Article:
Writing on her Web site after reading a magazine featuring photographs of a thin woman who was ”either seriously ill or suffering from an eating disorder,” Ms. Rowling expressed concern that her daughters, Jessica, 12, and Mackenzie, 1, might become overly conscious about their weight, Agence France-Presse reported. ”I don’t want them to be empty-headed, self-obsessed, emaciated clones,” she said. ”I’d rather they were independent, interesting, idealistic, kind, opinionated, funny — a thousand things, before ‘thin.’ ”

LAWRENCE VAN GELDER. “Arts, Briefly; J. K. Rowling Speaks Out.” The New York Times (Friday, April 7, 2006): B5.

Jhontelle Johnson on public schools: “you can’t make me go”

FransoirWilliamLarge.jpg
Fransoir William. Source of image: http://www.nytimes.com/2006/04/06/education/06voucher.html?pagewanted=1&ei=5094&en=d2a47406ed1f9127&hp&ex=1144382400&partner=homepage

(p. A1) WASHINGTON, April 5 – As a student at Shaw Junior High School here, Amie Fuwa strained to shut out the distractions of friends cutting up. She struggled through math, and used photocopies or the library when textbooks were scarce.
Now Amie, 14, a child of immigrants from Nigeria and the Dominican Republic, attends Archbishop Carroll High School, a Catholic school near a verdant hill of churches nicknamed the Little Vatican. When algebra confounds Amie, her teacher stays with her after school to help, and a mentor keeps her on course.
”It’s a lot of people behind my back now,” Amie said.
Before, she said, she ”felt like it didn’t really matter to different people I know, like my teachers, if I failed.”
Amie is one of about 1,700 low-income, mostly minority students in Washington who at taxpayer expense are attending 58 private and parochial schools through the nation’s first federal voucher program, now in its second year.
Last year, parents appeared lukewarm toward the program, which was put in place by Congressional Republicans as a five-year pilot program, But this year, it is attracting more participation, illustrating how school-choice programs are winning over minority parents, traditionally a Democratic constituency.
Washington’s African-American mayor, Anthony A. Williams, joined Republicans in supporting the program, prompted in part by a concession from Congress that pumped more money into public and charter schools. In doing so, Mr. Williams ig- (p. A16) nored the ire of fellow Democrats, labor unions and advocates of public schools.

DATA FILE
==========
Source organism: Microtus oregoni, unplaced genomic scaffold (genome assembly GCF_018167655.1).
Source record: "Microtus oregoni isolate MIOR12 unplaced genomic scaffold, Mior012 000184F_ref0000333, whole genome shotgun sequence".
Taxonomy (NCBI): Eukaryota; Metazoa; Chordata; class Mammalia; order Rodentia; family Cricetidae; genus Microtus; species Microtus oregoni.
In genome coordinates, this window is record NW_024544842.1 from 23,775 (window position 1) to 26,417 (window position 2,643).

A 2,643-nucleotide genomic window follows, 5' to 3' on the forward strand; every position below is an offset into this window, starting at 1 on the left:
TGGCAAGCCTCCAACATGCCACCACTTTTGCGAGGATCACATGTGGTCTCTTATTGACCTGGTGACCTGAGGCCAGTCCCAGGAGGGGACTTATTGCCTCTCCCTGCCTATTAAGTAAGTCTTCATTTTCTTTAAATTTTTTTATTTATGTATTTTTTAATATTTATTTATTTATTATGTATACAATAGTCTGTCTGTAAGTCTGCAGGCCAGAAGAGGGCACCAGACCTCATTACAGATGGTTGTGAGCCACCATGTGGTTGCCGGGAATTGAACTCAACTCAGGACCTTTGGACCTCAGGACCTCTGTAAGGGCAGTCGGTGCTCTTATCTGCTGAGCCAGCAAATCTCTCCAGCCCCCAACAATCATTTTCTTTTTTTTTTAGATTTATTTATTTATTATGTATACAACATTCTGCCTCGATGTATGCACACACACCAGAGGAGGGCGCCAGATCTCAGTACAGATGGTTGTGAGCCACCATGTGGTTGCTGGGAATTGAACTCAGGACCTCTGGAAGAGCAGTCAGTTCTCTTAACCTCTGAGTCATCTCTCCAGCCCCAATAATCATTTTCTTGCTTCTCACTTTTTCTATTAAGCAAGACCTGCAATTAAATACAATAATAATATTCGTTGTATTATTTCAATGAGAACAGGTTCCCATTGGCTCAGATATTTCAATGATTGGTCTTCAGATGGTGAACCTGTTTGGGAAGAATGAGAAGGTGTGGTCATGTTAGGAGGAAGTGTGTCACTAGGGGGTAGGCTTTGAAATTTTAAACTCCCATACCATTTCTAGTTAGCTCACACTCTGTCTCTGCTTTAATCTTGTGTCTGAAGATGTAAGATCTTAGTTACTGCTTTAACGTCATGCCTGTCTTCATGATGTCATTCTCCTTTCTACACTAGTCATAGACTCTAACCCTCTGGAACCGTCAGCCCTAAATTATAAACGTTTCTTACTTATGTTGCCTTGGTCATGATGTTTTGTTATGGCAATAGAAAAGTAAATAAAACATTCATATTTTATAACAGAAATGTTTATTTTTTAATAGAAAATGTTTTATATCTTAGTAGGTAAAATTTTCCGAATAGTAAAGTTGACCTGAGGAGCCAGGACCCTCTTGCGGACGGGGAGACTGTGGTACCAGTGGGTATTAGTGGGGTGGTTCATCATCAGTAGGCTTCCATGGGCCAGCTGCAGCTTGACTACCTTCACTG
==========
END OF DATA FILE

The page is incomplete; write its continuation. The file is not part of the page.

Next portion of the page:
. . .
Like many other voucher students, Breanna Walton, 8, rises before dawn for the long bus ride from Northeast Washington, ”amongst the crime and drugs and all that,” in the words of her mother, April Cole Walton, to Rock Creek International, near Georgetown University. There, she learns Spanish with the children of lawyers and diplomats.
Ms. Walton said that her neighborhood school ”has broken down,” and that she would have done just about anything to keep Breanna from going there. ”Every child here should be able to say I’m going to set my sights high,” she said. ”I refuse to let my child be cheated.”
Patricia William, a single mother, said that at first she liked her son Fransoir’s public school, John Quincy Adams Elementary School, a tall sprawling building in the Adams Morgan neighborhood. Teachers seemed good, but overwhelmed. It was other parents, not teachers, Ms. William said, who told her that Fransoir was hyperactive. ”I was not getting quality information from them on time,” she said. ”For some reason, it was not working.”
Fransoir is one of 62 students with vouchers attending Sacred Heart Elementary, a Catholic school of 210 students, where he learns prayers along with five-digit multiplication and long division. He takes medication for his hyperactivity. Last year, he teamed up with another child to research the sinking of the Titanic. This year, he is interested in reptiles. Ms. William said her son today has nothing in common with the boy who once lay on the floor, turning in circles like a clock wound too tight. Now she is learning from him, about more than just math or reading or a sinking ship.
”All the effort he’s making every night makes me want to sit with him and study,” said Ms. William, a high-school dropout. ”I’m learning academically, but also about making an effort.”
. . .
. . . the pressure of competition is inescapable. In one sixth-grade classroom, two of six students said they would probably go to charter schools next year, unless Adams could get its seventh grade started.
”I’ll probably go to Washington Latin,” said Jhontelle Johnson, setting her sights on a new charter school opening in August. If not, she said, ”I’d probably be home-schooled.”
A teacher’s aide, Sheonna Griffin, looked askance. ”You don’t like public schools?” she asked the child.
Jhontelle turned back, her young eyes flashing. ”You can’t make me go,” she said.

For the full story, see:
DIANA JEAN SCHEMO. “Federal Program on Vouchers Draws Strong Minority Support.” The New York Times (Thurs., April 6, 2006): A1 & A16.
FransoirWilliam2Large.jpg
Fransoir William. Source of image: http://www.nytimes.com/2006/04/06/education/06voucher.html?pagewanted=2&ei=5094&en=d2a47406ed1f9127&hp&ex=1144382400&partner=homepage